Trump was wrong about free speech and falsehoods, but in an interesting way

I had a professor who liked to say to students that “you’re wrong, but in an interesting way.”

I’d bestow the same left-handed compliment on Donald Trump for his recent Twitter tirade against the “dishonest and corrupt media.” It came after the New York Times published an anonymously sourced story about how Trump’s advisors were increasingly conceding that the high-maintenance candidate might be “beyond coaching.” 

Interestingly, after the weekend tweetstorm, Trump was apparently coached back on message – and behind the teleprompter – to deliver, albeit listlessly, Monday’s speech in which he advocated a Cold War-style campaign against “radical Islamic terrorism.”

But in between was the rat-a-tat-tat (as Jesse Jackson might say) of tweets about the irresponsible press. The blast that got the most attention – and the most cluck-clucking from journalists – read: “It is not ‘freedom of the press’ when newspapers and others are allowed to say and write whatever they want even if it is completely false!”

Oh yes it is, 1st Amendment defenders shot back, and they were right – but so, in a way, was Trump. He just was just out of date.

There was a time – before 1964 and the Supreme Court’s landmark libel decision in the case of New York Times vs. Sullivan – when Trump’s assertion that freedom of the press didn’t extend to falsehoods damaging to someone’s reputation was widely accepted.

But in the Sullivan case, involving a libel suit against the New York Times by an Alabama public official, the court held that even a false statement was entitled to constitutional protection, especially if it was made about the job performance of a public official.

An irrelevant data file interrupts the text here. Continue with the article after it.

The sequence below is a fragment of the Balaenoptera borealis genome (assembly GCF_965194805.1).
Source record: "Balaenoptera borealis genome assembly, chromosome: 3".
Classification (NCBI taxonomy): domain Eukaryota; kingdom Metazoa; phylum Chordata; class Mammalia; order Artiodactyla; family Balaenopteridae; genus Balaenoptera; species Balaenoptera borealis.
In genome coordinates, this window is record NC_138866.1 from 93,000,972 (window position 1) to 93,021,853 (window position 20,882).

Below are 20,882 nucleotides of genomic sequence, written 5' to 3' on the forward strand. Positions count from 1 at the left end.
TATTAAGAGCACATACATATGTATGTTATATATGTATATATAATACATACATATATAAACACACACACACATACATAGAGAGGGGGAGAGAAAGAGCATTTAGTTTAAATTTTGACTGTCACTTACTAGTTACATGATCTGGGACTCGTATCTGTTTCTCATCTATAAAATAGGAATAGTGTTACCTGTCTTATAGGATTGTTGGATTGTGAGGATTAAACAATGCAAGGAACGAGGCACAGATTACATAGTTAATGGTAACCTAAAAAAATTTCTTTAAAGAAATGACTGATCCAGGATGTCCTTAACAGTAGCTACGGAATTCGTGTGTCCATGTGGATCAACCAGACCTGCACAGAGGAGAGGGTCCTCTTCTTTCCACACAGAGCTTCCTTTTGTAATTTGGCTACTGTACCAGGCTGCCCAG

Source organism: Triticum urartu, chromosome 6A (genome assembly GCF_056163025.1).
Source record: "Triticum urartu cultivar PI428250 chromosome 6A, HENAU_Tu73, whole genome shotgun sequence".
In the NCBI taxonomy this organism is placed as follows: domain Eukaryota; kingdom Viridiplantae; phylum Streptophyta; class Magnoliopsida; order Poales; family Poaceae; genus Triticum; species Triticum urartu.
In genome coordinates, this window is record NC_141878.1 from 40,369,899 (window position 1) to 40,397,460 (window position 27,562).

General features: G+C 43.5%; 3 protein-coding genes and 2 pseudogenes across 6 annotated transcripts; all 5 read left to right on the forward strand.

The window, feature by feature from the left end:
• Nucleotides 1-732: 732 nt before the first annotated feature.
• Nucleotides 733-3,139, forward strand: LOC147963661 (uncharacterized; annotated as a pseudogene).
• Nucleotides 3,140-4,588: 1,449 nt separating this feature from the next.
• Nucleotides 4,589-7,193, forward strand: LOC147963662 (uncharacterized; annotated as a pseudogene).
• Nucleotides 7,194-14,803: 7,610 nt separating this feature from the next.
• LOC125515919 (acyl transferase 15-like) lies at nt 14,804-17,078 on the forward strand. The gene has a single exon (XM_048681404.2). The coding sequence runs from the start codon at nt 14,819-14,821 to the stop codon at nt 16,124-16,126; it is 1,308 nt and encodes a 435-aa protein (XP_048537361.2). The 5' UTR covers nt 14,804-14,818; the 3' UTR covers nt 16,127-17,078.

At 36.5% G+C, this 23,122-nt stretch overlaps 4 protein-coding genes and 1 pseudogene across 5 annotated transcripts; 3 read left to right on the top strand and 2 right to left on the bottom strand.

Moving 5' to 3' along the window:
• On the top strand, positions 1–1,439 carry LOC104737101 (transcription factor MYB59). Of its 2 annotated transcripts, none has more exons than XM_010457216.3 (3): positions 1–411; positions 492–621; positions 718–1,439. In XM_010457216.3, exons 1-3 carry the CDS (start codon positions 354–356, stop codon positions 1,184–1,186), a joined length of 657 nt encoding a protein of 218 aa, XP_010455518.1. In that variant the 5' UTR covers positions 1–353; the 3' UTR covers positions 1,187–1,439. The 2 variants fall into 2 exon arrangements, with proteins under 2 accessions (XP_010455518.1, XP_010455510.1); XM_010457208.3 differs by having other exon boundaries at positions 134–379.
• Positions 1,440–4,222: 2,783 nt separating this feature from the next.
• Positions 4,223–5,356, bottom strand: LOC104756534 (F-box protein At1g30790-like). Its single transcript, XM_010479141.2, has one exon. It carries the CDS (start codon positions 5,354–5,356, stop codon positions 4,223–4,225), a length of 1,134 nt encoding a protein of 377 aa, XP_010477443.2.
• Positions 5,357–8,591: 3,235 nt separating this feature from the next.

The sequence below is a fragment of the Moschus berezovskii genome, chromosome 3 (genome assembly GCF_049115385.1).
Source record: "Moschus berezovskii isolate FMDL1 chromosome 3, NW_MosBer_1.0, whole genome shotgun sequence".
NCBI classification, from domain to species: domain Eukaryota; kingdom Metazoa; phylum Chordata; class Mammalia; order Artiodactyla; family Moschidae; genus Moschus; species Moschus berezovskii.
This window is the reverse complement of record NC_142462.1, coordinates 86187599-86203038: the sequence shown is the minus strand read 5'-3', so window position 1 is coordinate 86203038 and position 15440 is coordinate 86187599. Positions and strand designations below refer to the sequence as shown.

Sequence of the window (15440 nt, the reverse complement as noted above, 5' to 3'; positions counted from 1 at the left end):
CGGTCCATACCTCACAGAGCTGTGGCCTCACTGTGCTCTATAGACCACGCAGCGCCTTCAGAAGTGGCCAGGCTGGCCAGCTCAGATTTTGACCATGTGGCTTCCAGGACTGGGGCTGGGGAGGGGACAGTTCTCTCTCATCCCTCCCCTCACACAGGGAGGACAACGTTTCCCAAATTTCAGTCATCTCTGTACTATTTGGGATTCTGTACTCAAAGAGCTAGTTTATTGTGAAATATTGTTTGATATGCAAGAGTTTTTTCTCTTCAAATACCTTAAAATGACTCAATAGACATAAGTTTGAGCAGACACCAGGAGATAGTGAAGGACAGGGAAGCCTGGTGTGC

“To persuade others to his own point of view, the pleader, as we know, at times resorts to exaggeration, to vilification of men who have been, or are, prominent in church or state, and even to false statement,” Justice William Brennan wrote for the court. “But the people of this nation have ordained, in the light of history, that, in spite of the probability of excesses and abuses, these liberties are, in the long view, essential to enlightened opinion and right conduct on the part of the citizens of a democracy.”

“Erroneous statement is inevitable in free debate,” Brennan added, and “it must be protected if the freedoms of expression are to have the breathing space that they need . . . to survive.”

New York Times vs. Sullivan and subsequent cases didn’t make it impossible to sue a newspaper successfully over a false and defamatory story. But as a public figure, Trump would have to do more than prove that the the New York Times story about him was false (good luck with that); he would have to prove that it was published with knowledge that it was false or with reckless disregard as to whether it was true or false.

Presumably the Sullivan line of cases is why Trump suggested in February that if he were elected he would “open up our libel laws.” (Actually, there are no federal libel laws, but Trump could appoint Supreme Court justices who might undo New York Times vs. Sullivan.)

Of course, the overarching irony of Trump’s rant about the ease with which “newspapers and others” can say things that are “completely false” is that no one has benefited more from that privilege than he has – at least if you believe the fact-checkers who have been working overtime chasing down his statements. Sad!

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